Nancy Targett, a professor of marine biology-biochemistry at the University of Delaware Graduate College of Marine Studies, has been named a National Associate of the National Academies in honor of her “extraordinary service” to the institution.
Comprising the National Academy of Sciences, the National Research Council, the National Academy of Engineering, and the Institute of Medicine, the National Academies provide advice to Congress, the White House, and the public on science, technology, and health issues. They enlist committees of the nation’s top scientists, engineers, and policy experts who volunteer their time to study specific concerns.
Targett was awarded the honorary title — a lifetime appointment — in recognition of her service on the National Research Council’s Ocean Studies Board. Composed of 22 marine scientists from across the nation, the board examines the science, policies, and infrastructure needed to understand and protect U.S. marine and coastal environments and resources. Targett chaired the board’s Marine Biotechnology Committee last year and continues to serve on the Non-Native Oysters in the Chesapeake Committee.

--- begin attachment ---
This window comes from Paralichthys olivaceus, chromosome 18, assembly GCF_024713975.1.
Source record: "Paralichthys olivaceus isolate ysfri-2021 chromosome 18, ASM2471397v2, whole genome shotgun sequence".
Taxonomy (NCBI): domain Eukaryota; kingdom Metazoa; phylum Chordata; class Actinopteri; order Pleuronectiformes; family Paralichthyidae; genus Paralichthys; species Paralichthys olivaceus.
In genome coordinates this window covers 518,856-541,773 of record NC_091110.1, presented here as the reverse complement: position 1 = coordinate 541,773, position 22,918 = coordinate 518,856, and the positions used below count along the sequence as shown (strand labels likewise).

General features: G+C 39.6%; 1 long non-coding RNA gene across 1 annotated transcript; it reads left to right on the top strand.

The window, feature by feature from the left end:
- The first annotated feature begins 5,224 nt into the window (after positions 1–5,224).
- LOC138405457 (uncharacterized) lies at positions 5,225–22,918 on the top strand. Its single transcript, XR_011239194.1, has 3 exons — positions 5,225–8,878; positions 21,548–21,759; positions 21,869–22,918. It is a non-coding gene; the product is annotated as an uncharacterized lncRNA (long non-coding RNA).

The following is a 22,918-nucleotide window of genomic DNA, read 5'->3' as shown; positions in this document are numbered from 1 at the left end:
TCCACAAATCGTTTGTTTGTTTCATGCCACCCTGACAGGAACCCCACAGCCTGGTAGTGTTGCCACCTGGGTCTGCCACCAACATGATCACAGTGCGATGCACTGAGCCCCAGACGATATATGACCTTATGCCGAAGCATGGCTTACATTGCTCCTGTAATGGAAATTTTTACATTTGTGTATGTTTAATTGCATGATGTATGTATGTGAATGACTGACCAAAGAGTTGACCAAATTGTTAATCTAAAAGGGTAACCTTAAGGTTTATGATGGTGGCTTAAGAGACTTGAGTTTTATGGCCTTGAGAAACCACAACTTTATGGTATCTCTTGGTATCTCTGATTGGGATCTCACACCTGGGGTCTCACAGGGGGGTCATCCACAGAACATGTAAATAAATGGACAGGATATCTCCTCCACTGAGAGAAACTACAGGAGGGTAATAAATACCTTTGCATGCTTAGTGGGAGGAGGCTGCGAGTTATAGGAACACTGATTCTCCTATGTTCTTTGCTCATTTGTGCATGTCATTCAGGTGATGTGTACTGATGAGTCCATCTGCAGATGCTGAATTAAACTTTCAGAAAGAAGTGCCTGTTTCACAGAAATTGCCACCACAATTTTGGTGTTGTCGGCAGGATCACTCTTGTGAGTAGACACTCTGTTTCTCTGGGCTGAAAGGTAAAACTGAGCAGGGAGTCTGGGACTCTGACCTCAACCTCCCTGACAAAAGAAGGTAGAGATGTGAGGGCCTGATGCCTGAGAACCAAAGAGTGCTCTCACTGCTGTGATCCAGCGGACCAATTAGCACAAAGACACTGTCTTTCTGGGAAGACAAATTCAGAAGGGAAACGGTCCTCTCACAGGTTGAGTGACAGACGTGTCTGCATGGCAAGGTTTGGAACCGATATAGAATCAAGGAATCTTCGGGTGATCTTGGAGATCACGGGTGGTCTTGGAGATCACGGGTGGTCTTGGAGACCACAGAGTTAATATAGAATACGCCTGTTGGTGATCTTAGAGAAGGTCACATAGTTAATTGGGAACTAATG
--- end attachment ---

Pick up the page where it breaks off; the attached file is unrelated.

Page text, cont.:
A marine biochemist, Targett has been on the UD faculty since 1984 and is based at the Hugh R. Sharp Campus in Lewes. She conducts research on how chemistry mediates interactions between marine organisms in habitats ranging from coral reefs to the Delaware Bay. Currently, she is working to develop an artificial bait that mimics the chemical attractant found in the horseshoe crab — Delaware’s state marine animal — to minimize the crab’s use as bait in the eel and conch fisheries.
Targett recently completed a five-year appointment as associate dean of the College of Marine Studies and a six-year appointment to the Mid-Atlantic Fishery Management Council. She is the associate editor of the Journal of Chemical Ecology and a lifetime member of the International Society of Chemical Ecology.
In 1999, she was selected as a fellow of the Aldo Leopold Leadership Program. Sponsored by the Ecological Society of America, the program teaches environmental scientists how to become more effective communicators of scientific information to the public.
Targett resides in Lewes with her husband, Tim, and their daughter, Katharine.